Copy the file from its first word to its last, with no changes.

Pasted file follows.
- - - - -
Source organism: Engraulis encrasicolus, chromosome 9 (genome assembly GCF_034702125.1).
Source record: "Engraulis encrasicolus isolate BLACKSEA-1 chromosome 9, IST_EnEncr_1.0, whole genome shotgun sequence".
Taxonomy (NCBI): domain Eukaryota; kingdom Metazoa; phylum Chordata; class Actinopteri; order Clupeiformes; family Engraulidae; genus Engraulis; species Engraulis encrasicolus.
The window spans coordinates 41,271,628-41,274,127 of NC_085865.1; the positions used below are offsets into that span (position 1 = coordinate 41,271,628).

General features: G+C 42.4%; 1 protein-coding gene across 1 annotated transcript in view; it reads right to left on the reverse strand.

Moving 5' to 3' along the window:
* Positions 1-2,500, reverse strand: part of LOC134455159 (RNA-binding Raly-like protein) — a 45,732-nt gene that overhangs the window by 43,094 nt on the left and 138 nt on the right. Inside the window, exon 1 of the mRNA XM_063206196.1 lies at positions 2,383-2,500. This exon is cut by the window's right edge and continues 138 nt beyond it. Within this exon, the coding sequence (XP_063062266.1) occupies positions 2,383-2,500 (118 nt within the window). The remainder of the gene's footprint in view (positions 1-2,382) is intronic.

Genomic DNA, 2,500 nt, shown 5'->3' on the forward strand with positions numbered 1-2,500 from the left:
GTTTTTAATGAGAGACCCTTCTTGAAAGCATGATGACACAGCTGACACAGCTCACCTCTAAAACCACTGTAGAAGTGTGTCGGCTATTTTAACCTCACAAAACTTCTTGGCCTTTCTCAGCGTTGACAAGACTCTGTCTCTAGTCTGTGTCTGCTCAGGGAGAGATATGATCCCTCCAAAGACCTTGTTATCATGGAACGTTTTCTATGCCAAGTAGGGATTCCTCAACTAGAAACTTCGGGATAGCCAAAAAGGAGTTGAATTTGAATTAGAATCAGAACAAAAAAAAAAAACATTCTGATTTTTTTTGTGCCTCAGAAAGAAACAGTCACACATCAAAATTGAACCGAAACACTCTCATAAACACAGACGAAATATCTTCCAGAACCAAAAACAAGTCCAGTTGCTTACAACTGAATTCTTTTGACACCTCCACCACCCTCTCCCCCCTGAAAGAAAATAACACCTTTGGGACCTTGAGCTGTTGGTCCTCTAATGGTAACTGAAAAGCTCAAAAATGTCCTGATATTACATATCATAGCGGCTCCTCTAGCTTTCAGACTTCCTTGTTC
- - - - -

Source organism: Engraulis encrasicolus, chromosome 9 (genome assembly GCF_034702125.1).
Source record: "Engraulis encrasicolus isolate BLACKSEA-1 chromosome 9, IST_EnEncr_1.0, whole genome shotgun sequence".
Taxonomy (NCBI): domain Eukaryota; kingdom Metazoa; phylum Chordata; class Actinopteri; order Clupeiformes; family Engraulidae; genus Engraulis; species Engraulis encrasicolus.
The window spans coordinates 41,271,628-41,274,127 of NC_085865.1; the positions used below are offsets into that span (position 1 = coordinate 41,271,628).

General features: G+C 42.4%; 1 protein-coding gene across 1 annotated transcript in view; it reads right to left on the reverse strand.

Moving 5' to 3' along the window:
* Positions 1-2,500, reverse strand: part of LOC134455159 (RNA-binding Raly-like protein) — a 45,732-nt gene that overhangs the window by 43,094 nt on the left and 138 nt on the right. Inside the window, exon 1 of the mRNA XM_063206196.1 lies at positions 2,383-2,500. This exon is cut by the window's right edge and continues 138 nt beyond it. Within this exon, the coding sequence (XP_063062266.1) occupies positions 2,383-2,500 (118 nt within the window). The remainder of the gene's footprint in view (positions 1-2,382) is intronic.

Genomic DNA, 2,500 nt, shown 5'->3' on the forward strand with positions numbered 1-2,500 from the left:
GTTTTTAATGAGAGACCCTTCTTGAAAGCATGATGACACAGCTGACACAGCTCACCTCTAAAACCACTGTAGAAGTGTGTCGGCTATTTTAACCTCACAAAACTTCTTGGCCTTTCTCAGCGTTGACAAGACTCTGTCTCTAGTCTGTGTCTGCTCAGGGAGAGATATGATCCCTCCAAAGACCTTGTTATCATGGAACGTTTTCTATGCCAAGTAGGGATTCCTCAACTAGAAACTTCGGGATAGCCAAAAAGGAGTTGAATTTGAATTAGAATCAGAACAAAAAAAAAAAACATTCTGATTTTTTTTGTGCCTCAGAAAGAAACAGTCACACATCAAAATTGAACCGAAACACTCTCATAAACACAGACGAAATATCTTCCAGAACCAAAAACAAGTCCAGTTGCTTACAACTGAATTCTTTTGACACCTCCACCACCCTCTCCCCCCTGAAAGAAAATAACACCTTTGGGACCTTGAGCTGTTGGTCCTCTAATGGTAACTGAAAAGCTCAAAAATGTCCTGATATTACATATCATAGCGGCTCCTCTAGCTTTCAGACTTCCTTGTTC